|Mark Di Ionno|
Mark Di Ionno, a columnist for the Newark Star-Ledger, is the author most recently of the novel The Last Newspaperman. He also has written three non-fiction books about New Jersey, and earlier this year was named a Pulitzer Prize finalist. He lives in Mountain Lakes, N.J.
Q: How did you come up with the story of The Last Newspaperman and the character of Fred Haines, the 1930s-era journalist?
A: When I started as a sportswriter in 1979, I met guys like Barney Nagler from the Racing Form, who had covered Jack Dempsey, Babe Ruth—they were…still working. I had a picture in my mind of old-time journalists. Then I worked at the New York Post as a sports columnist and sportswriter, and I saw the tabloid effect up close.
The tabloid effect of the ‘20s and ‘30s is now even more pervasive, with celebrity TV, reality TV. It’s interesting to look back at the roots of it, where it began.
Q: The book’s main characters are two New Jersey journalists, one from the 1930s and one from around the year 2000. How would you compare them?
A: Both guys have a great sense of story. For Fred Haines, the sense of story is a little jaded—he’s on the trail of what he thinks is a great story, and he wants to tell the story. The narrator wants to tell Fred Haines’s story to the point that he quits his job. The difference is that the young man has seen the residual effects of the tabloid mentality, and what he sees as the alienation of the thinking population from the media; [he senses that] the population is not trusting the media and is thinking that most of the media is all garbage. What he thinks is [that it is] the beginning of the disenfranchisement of Mr. and Mrs. America from the media.
When do we in the media have that discussion? When do we begin to talk about it? In my lifetime as a journalist, there has never been that discussion. What about our overkill, our sensationalism? What about our overreliance on crime, on sports, on celebrity? That has diminished our role in [this] democracy. That’s part of the book. The narrator and Fred Haines are bandying that about. It’s not a historic novel. It looks at the modern media and our failures.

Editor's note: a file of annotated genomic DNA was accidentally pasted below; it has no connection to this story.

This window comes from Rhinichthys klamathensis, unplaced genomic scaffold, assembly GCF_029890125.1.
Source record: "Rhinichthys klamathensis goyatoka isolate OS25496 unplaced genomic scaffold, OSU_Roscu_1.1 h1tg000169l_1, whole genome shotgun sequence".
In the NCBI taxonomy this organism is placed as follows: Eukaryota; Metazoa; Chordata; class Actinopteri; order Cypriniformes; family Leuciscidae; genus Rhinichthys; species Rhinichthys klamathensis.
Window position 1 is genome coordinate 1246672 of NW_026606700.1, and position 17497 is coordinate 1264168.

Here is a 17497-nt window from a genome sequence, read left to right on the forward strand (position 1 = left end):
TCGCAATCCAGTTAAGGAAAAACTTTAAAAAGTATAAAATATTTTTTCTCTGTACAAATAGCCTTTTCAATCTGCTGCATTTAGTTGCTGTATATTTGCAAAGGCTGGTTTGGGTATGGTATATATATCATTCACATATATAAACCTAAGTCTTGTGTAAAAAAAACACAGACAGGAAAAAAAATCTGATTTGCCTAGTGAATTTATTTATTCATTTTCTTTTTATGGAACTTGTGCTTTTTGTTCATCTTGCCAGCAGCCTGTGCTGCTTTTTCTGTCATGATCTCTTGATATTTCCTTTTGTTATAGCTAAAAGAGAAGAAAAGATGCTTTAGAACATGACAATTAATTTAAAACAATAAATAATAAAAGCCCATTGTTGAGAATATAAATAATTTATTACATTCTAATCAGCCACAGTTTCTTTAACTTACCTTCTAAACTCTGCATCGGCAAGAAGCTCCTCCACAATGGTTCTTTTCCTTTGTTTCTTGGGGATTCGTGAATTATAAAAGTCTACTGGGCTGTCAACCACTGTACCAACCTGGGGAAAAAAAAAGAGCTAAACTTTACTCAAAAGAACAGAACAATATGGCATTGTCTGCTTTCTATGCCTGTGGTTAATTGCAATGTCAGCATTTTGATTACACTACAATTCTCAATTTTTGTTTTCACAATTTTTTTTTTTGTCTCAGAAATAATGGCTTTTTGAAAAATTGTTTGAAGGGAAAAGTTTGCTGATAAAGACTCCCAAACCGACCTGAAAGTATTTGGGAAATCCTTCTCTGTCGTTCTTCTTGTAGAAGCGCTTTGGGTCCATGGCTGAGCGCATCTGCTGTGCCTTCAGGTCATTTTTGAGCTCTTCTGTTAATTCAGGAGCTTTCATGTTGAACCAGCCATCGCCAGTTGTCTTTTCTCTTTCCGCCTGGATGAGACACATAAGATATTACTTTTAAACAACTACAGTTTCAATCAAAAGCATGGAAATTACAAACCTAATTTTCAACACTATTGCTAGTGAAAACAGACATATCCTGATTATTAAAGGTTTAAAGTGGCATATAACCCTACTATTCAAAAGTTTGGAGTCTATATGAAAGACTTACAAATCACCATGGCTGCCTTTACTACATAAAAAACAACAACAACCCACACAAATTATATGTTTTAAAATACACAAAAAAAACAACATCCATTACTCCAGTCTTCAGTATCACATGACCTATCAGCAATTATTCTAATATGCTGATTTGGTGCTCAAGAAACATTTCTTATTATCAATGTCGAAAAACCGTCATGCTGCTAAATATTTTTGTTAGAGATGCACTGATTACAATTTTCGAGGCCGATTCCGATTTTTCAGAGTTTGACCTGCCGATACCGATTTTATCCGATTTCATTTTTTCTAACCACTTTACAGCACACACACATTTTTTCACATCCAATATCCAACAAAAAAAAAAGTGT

Q: Why did you choose to focus on the story of the Lindbergh baby’s kidnapping?
A: Lindbergh was the first modern-day celebrity. Prior to him, nobody has that iconic celebrity/accomplished person [aura]. He was invited into everyone’s living room.
Unlike George Washington, or Julius Caesar, or Napoleon Bonaparte--you only knew what George Washington looked like if you saw him with your own two eyes.
Q: New Jersey is almost another character in the book. Is there anything you’re trying to tell readers about your home state?
A: One thing about New Jersey: it’s what I know. When I was a young man in the Navy, I wrote to Bernard Malamud for advice, and he sent back [on] an index card: “Learn who you are and write what you know.” I’m still trying to figure out who I am, but I know New Jersey and I know newspapers.
In New Jersey history…there were big international stories in the 30s: the Lindbergh baby, the Hindenburg, the Morro Castle. Most shipwrecks didn’t happen in the eye of the public. The War of the Worlds—it was such a famous broadcast…it always fascinated me: Hey, this is where I’m from, and people know it in this way.
I began the book before The Sopranos and Jersey Shore [made] Jerseyana part of popular culture. It preceded that. For people in New Jersey, my readership has really loved the book. They can see their home places. …
When I was a columnist in New York, I felt I had to wear a phony New York wiseguy persona. I looked forward to leaving New York and dropping that New York thing. Going back to work in New Jersey was a much more authentic role for me. This year I was rewarded by becoming a Pulitzer finalist.
Q: Are you working on another book?
A: I’m three-fourths of the way through my second novel. It’s about how sports and celebrity have avalanched over all the other aspects of our culture.
--Interview with Deborah Kalb